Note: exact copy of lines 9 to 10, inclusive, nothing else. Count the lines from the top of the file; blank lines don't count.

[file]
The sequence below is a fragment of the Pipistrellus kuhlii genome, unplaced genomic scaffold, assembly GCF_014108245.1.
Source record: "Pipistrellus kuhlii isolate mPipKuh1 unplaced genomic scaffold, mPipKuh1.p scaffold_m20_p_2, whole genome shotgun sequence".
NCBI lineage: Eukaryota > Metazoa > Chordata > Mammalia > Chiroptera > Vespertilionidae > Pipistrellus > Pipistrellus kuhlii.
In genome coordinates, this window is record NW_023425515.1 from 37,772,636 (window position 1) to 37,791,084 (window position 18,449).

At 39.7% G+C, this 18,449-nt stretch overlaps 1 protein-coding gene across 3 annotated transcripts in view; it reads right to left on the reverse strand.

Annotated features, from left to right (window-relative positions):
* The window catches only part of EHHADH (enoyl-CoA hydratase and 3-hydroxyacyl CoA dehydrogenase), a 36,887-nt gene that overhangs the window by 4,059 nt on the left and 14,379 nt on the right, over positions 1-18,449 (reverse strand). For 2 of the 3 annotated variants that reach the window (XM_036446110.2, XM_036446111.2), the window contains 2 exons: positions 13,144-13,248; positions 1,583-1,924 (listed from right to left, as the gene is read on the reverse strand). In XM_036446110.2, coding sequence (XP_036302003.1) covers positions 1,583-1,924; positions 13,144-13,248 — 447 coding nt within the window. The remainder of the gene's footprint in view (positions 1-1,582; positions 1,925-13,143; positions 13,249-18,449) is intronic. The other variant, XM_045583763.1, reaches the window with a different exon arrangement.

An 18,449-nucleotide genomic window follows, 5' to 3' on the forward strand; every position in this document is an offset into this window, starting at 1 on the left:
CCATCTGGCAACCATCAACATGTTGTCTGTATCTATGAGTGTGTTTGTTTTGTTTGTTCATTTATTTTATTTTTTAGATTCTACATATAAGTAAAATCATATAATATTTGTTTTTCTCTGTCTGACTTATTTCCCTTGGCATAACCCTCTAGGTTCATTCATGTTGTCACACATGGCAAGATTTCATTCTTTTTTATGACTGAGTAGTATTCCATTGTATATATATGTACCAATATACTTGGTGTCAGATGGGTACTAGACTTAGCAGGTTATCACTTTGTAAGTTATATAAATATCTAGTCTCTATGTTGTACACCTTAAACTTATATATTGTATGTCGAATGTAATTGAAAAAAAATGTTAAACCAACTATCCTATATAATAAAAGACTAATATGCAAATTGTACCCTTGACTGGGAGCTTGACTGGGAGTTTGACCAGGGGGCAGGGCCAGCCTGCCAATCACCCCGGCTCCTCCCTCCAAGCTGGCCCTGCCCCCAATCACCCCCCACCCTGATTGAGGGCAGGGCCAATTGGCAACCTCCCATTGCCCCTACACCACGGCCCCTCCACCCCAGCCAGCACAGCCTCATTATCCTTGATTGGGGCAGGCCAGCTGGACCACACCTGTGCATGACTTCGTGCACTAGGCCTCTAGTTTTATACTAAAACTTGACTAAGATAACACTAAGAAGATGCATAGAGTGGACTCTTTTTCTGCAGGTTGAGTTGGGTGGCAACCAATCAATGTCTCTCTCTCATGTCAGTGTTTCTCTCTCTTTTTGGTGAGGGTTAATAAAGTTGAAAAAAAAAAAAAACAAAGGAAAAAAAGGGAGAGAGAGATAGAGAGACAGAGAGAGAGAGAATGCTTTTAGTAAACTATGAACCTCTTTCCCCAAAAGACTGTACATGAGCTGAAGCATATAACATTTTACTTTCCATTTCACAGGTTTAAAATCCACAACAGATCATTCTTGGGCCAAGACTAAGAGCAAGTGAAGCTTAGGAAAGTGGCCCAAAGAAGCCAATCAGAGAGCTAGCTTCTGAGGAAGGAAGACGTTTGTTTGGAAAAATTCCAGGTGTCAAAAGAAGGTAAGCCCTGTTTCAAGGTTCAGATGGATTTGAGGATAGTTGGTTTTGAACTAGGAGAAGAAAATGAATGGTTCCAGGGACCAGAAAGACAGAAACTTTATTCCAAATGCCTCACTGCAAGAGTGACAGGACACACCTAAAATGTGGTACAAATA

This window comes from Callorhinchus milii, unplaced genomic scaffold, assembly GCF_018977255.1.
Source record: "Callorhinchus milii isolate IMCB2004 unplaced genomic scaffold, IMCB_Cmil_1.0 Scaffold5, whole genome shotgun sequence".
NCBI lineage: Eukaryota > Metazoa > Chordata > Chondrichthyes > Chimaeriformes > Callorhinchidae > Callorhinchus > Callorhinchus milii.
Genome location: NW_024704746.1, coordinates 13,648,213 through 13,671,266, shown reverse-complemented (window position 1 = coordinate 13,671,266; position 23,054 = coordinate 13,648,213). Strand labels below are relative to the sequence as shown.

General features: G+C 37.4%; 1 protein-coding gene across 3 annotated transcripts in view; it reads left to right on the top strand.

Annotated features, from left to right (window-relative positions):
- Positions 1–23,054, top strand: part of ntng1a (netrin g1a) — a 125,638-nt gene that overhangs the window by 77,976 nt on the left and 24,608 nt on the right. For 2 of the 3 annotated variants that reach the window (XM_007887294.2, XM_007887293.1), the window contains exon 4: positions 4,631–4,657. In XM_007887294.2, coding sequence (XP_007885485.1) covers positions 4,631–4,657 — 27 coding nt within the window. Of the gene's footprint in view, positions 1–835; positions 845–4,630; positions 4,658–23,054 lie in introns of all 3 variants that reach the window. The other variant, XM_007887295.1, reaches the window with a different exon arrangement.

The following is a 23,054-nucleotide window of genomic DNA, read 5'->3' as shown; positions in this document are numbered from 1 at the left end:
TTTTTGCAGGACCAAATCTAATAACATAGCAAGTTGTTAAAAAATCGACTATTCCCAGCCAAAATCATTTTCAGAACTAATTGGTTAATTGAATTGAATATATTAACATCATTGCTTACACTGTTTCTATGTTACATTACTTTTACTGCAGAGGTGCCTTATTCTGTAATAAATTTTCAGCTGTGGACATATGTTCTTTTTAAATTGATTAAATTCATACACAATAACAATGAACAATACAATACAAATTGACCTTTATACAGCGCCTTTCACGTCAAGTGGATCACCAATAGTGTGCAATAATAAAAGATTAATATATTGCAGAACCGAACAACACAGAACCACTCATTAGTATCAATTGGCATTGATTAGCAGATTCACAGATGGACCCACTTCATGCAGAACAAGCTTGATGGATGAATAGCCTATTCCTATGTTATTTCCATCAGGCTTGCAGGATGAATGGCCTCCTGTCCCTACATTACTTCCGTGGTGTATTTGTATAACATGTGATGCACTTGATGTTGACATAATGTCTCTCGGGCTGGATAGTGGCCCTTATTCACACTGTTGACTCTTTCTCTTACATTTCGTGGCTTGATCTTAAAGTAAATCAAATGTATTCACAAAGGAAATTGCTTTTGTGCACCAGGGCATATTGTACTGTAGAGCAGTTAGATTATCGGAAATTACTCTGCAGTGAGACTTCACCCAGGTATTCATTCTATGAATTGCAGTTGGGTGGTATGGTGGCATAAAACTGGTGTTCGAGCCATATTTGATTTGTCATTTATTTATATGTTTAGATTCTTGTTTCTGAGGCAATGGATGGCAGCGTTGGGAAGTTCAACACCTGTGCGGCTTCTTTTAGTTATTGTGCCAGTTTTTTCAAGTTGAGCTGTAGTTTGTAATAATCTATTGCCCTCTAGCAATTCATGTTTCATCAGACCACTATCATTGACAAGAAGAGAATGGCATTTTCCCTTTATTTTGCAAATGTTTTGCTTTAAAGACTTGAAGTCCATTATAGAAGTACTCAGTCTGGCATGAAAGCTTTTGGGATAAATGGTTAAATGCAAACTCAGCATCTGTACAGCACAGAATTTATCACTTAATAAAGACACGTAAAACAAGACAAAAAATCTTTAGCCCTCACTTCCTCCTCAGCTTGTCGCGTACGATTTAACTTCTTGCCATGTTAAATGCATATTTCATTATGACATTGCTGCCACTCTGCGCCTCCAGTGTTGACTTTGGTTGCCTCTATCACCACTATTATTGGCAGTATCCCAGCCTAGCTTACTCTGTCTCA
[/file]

CCATCTGGCAACCATCAACATGTTGTCTGTATCTATGAGTGTGTTTGTTTTGTTTGTTCATTTATTTTATTTTTTAGATTCTACATATAAGTAAAATCATATAATATTTGTTTTTCTCTGTCTGACTTATTTCCCTTGGCATAACCCTCTAGGTTCATTCATGTTGTCACACATGGCAAGATTTCATTCTTTTTTATGACTGAGTAGTATTCCATTGTATATATATGTACCAATATACTTGGTGTCAGATGGGTACTAGACTTAGCAGGTTATCACTTTGTAAGTTATATAAATATCTAGTCTCTATGTTGTACACCTTAAACTTATATATTGTATGTCGAATGTAATTGAAAAAAAATGTTAAACCAACTATCCTATATAATAAAAGACTAATATGCAAATTGTACCCTTGACTGGGAGCTTGACTGGGAGTTTGACCAGGGGGCAGGGCCAGCCTGCCAATCACCCCGGCTCCTCCCTCCAAGCTGGCCCTGCCCCCAATCACCCCCCACCCTGATTGAGGGCAGGGCCAATTGGCAACCTCCCATTGCCCCTACACCACGGCCCCTCCACCCCAGCCAGCACAGCCTCATTATCCTTGATTGGGGCAGGCCAGCTGGACCACACCTGTGCATGACTTCGTGCACTAGGCCTCTAGTTTTATACTAAAACTTGACTAAGATAACACTAAGAAGATGCATAGAGTGGACTCTTTTTCTGCAGGTTGAGTTGGGTGGCAACCAATCAATGTCTCTCTCTCATGTCAGTGTTTCTCTCTCTTTTTGGTGAGGGTTAATAAAGTTGAAAAAAAAAAAAAACAAAGGAAAAAAAGGGAGAGAGAGATAGAGAGACAGAGAGAGAGAGAATGCTTTTAGTAAACTATGAACCTCTTTCCCCAAAAGACTGTACATGAGCTGAAGCATATAACATTTTACTTTCCATTTCACAGGTTTAAAATCCACAACAGATCATTCTTGGGCCAAGACTAAGAGCAAGTGAAGCTTAGGAAAGTGGCCCAAAGAAGCCAATCAGAGAGCTAGCTTCTGAGGAAGGAAGACGTTTGTTTGGAAAAATTCCAGGTGTCAAAAGAAGGTAAGCCCTGTTTCAAGGTTCAGATGGATTTGAGGATAGTTGGTTTTGAACTAGGAGAAGAAAATGAATGGTTCCAGGGACCAGAAAGACAGAAACTTTATTCCAAATGCCTCACTGCAAGAGTGACAGGACACACCTAAAATGTGGTACAAATA

This window comes from Callorhinchus milii, unplaced genomic scaffold, assembly GCF_018977255.1.